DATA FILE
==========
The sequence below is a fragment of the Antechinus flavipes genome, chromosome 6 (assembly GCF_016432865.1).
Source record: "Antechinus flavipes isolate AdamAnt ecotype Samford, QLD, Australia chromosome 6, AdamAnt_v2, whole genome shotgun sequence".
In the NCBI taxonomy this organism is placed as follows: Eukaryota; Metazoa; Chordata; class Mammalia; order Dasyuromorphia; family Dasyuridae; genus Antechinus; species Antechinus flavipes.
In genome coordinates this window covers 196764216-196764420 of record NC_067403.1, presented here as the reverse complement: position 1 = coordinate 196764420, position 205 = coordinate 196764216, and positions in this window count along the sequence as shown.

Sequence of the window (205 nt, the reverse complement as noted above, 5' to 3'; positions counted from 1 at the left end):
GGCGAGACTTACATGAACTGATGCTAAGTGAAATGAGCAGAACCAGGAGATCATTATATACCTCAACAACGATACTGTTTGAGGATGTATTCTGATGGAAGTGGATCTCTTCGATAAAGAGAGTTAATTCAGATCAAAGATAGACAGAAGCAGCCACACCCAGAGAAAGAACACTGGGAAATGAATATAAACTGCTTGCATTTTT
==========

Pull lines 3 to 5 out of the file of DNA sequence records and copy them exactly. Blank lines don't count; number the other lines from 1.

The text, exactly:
In the NCBI taxonomy this organism is placed as follows: Eukaryota; Metazoa; Chordata; class Mammalia; order Dasyuromorphia; family Dasyuridae; genus Antechinus; species Antechinus flavipes.
In genome coordinates this window covers 196764216-196764420 of record NC_067403.1, presented here as the reverse complement: position 1 = coordinate 196764420, position 205 = coordinate 196764216, and positions in this window count along the sequence as shown.

Sequence of the window (205 nt, the reverse complement as noted above, 5' to 3'; positions counted from 1 at the left end):